When it comes to writing, there are some things would-be writers know right away—these are obvious things: storyline, plot, characters and maybe location/setting. Then there are those things writers have to think about, but may miss in the story. These things I refer to as the “Intangibles of Writing” (IoW).
Here’s an example: “The paramedics placed Kevin on the stretcher and pulled him inside the ambulance.” Nothing seems wrong with the sentence—except it contains an “IoW.” The intangible is the word “stretcher.” Believe it or not, the stretcher used by paramedics has a specific name—gurney.
Intangible #1: The names of things
Believe it or not, just about everything has a name, and if you want to be a serious writer, you should find out the names of things. Imagine this sentence: “Sarah approached the garden. She had never seen such beautiful blue, pink and yellow flowers.” Sounds okay, except, the line would read much better if you were more specific about the flowers Sarah saw.
“Sarah approached the flower garden (or English garden). She had never seen such beautiful hydrangeas, tiger lilies and daffodils in one place.” Knowing the names of things create specific visuals in the minds of the readers. “Flowers” is a vague term, but daffodils, tiger lilies and hydrangeas are more specific. Using exact names helps to cut down long-winded explanations/sentences. It’s much easier to say ‘the birds were kept in an aviary,’ than to say “The birds were kept in a parabola-shaped structure made of wires.” Knowing the names of things is also important if it’s the character’s profession to do so. A botanist or horticulturalist would not describe a flower as “yellow flower.” She’d likely be specific.
Intangible #2: Anachronisms
An anachronism is a chronological inconsistency. Often these are difficult to catch. The most frequent kinds are location, technology, social customs and language.
Example: story setting: July 1952. “John picked up the telephone and dialed 9-1-1, to call the cops.” To the untrained mind, this sentence is fine. However, this story takes place in 1952. In 1952, a person spun the dial on the rotary phone to reach a (human) operator. The operator connected the person to the police station nearest them. You didn’t dial the police directly in 1952.
Another “technical” anachronism with this sentence is that 9-1-1 did not exist as the emergency number in North America until the mid-1970s, with many provinces and states not using it until well into the late 1980s. ‘Story location’ matters as much as era. As 9-1-1 is unique to the U.S.A and Canada, with other countries using different emergency numbers.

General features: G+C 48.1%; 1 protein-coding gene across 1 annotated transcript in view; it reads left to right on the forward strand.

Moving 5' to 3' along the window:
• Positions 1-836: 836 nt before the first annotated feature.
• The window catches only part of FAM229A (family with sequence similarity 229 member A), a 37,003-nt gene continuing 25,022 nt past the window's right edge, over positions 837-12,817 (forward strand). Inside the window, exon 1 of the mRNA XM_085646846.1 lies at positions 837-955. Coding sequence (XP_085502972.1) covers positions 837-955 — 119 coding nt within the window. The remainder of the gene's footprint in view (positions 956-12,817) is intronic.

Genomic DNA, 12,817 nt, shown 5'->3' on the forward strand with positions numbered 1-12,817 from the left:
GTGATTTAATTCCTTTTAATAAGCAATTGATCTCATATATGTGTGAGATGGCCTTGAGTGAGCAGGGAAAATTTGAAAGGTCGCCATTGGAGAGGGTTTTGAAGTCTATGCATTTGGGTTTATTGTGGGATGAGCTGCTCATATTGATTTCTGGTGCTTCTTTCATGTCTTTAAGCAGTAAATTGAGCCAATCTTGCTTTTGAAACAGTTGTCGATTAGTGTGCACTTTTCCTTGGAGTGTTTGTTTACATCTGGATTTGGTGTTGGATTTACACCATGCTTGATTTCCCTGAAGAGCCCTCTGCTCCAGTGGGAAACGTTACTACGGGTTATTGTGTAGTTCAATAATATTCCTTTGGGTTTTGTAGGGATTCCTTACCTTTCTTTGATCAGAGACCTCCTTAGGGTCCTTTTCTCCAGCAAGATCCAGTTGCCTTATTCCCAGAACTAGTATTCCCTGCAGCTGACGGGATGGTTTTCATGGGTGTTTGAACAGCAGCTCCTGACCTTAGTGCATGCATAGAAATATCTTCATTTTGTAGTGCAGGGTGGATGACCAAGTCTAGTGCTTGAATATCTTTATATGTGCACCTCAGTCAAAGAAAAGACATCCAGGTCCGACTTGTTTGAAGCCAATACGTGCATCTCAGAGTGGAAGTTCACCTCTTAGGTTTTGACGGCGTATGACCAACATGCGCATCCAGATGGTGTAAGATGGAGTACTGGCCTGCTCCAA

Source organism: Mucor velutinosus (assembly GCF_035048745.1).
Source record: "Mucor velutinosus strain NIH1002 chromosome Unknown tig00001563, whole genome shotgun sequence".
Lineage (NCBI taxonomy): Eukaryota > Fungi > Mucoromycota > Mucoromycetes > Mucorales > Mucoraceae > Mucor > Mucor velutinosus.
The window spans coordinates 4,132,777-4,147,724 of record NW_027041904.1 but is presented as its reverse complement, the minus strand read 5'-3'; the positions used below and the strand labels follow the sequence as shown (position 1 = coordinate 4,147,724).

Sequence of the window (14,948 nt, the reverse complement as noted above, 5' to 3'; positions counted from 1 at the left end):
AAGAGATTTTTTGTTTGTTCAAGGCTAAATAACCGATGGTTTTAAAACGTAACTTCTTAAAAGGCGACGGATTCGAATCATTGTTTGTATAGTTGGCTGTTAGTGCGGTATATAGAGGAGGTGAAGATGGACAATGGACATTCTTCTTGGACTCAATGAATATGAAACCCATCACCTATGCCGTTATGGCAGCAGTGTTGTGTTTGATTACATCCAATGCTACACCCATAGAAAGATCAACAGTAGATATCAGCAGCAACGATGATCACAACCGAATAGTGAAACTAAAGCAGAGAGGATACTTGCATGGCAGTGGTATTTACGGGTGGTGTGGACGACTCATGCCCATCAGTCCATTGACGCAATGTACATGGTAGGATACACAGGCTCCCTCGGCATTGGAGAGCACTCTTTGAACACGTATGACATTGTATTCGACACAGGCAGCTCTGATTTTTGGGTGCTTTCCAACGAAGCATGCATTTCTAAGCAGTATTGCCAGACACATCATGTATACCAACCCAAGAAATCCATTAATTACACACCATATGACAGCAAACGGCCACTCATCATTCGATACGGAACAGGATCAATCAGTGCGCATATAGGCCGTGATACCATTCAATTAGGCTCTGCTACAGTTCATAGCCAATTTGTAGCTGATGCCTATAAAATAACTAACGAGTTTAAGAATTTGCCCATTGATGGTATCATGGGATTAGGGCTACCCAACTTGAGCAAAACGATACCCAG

Focusing on anachronism is not pedantry, but rather good practice for good authors, since, to some extent, writing requires research. Avoiding anachronisms gives the author credibility about the topic or subject of his work, since it shows he has done thorough research beforehand. Since anachronisms can be distracting, taking away focus from the topic or the story, cleaning them up further helps to keep the reader’s mind where it should remain–on your story.
Intangible #3: Slang and Colloquialism
In my April post on “naming conventions,” I showed how names can be anachronisms. This is also true of colloquial talk. Can you imagine someone in 2015 saying, “We went to Paris and had a gay ol’ time” or “that’s pretty swell.” This talk might work for the 1920s-1940s but not 2015. Likewise, beware of slang. In 2015, many people might know what “bae” means (I think) but readers might not know the meaning of the same slang in 2040. Unless you’re writing about a specific time period—the year 2015 for example—then avoid slang/colloquial talk that can date your story or come across as inauthentic.
Slang and colloquial talk are not the same as “voice,” whereas a character has a specific tone, attitude or vernacular (e.g. Huckleberry Finn); rather, slang/colloquialism is often a poorly executed attempt to make a character sound “cool.” Therefore, it can be distracting, annoying or inappropriate for the story.
There are more intangibles of writing that I can mention, such as dangling modifiers, but I think you get the point. If you have any intangibles share them in the comments below.
1. Ngrams: Books.google.com/ngrams (a chronological timeline of words/phrases. E.G. you want to know when the term “kindergarten”replaced “nursery school” in popularity)
2. Alpha Dictionary: Alphadictionary.com (historical dictionary)
3. Library of Congress. http://memory.loc.gov/ammem/index.html (historical written collections)–along with old newspapers, this is a good place to get a sense of ‘era-appropriate’ slang or speech.